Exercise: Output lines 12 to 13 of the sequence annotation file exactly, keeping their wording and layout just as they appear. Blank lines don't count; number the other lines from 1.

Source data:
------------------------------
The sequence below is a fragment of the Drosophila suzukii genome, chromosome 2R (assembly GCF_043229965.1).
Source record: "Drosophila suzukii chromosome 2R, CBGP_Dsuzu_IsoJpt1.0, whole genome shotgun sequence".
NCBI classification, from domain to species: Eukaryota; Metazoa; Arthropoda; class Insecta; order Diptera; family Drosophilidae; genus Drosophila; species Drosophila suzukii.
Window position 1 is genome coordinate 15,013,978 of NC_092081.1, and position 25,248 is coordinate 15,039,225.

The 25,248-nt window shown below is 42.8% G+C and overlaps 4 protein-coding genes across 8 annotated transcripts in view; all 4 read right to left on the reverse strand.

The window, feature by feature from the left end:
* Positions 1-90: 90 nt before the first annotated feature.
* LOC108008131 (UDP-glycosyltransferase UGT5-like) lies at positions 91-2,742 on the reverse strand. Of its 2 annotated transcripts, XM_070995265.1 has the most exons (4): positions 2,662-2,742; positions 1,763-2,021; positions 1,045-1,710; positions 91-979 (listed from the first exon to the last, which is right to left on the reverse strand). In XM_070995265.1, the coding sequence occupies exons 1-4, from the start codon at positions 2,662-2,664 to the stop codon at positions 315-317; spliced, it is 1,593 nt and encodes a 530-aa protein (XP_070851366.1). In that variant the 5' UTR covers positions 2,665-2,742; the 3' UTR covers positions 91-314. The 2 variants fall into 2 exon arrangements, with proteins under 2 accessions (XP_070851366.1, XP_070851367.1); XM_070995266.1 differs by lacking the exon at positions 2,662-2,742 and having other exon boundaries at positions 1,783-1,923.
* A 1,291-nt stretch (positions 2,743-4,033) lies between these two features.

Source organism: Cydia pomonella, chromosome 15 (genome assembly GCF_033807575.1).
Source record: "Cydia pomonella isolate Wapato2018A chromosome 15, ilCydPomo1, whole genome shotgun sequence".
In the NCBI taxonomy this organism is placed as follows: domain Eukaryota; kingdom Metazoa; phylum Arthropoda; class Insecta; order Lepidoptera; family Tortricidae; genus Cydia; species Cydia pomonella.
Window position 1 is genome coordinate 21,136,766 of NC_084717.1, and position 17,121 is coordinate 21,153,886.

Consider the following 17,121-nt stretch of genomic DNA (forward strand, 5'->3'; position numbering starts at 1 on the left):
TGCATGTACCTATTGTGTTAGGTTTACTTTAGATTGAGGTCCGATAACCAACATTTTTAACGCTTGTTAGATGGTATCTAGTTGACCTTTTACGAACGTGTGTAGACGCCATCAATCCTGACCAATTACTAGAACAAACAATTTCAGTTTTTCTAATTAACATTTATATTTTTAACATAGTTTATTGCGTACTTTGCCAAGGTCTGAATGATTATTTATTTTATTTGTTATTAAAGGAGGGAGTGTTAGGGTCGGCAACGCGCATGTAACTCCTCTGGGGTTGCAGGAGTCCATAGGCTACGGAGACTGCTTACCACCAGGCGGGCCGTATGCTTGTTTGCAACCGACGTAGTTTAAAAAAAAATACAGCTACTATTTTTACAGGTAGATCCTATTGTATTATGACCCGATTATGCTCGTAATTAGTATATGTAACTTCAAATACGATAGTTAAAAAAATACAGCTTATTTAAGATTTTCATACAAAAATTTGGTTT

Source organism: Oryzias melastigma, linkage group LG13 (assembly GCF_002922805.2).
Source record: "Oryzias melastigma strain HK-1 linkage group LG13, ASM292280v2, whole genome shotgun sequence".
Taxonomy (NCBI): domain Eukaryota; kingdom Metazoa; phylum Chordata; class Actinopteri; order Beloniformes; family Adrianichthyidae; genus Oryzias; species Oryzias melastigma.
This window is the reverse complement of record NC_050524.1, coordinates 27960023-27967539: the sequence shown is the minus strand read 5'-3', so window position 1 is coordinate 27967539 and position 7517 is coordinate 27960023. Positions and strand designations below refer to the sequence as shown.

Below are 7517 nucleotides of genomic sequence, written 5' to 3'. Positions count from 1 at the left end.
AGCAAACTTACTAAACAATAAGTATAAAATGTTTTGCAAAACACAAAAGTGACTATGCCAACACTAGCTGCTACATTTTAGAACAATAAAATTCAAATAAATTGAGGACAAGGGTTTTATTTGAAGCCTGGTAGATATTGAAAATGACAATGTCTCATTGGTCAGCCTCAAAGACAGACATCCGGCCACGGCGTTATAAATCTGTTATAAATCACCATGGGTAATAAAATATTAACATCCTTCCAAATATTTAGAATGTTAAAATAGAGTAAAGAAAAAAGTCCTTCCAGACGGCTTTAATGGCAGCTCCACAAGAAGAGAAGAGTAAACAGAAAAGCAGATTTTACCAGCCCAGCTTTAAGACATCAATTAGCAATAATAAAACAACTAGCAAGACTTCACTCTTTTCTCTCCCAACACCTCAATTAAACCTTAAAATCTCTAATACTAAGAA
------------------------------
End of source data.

In the NCBI taxonomy this organism is placed as follows: domain Eukaryota; kingdom Metazoa; phylum Arthropoda; class Insecta; order Lepidoptera; family Tortricidae; genus Cydia; species Cydia pomonella.
Window position 1 is genome coordinate 21,136,766 of NC_084717.1, and position 17,121 is coordinate 21,153,886.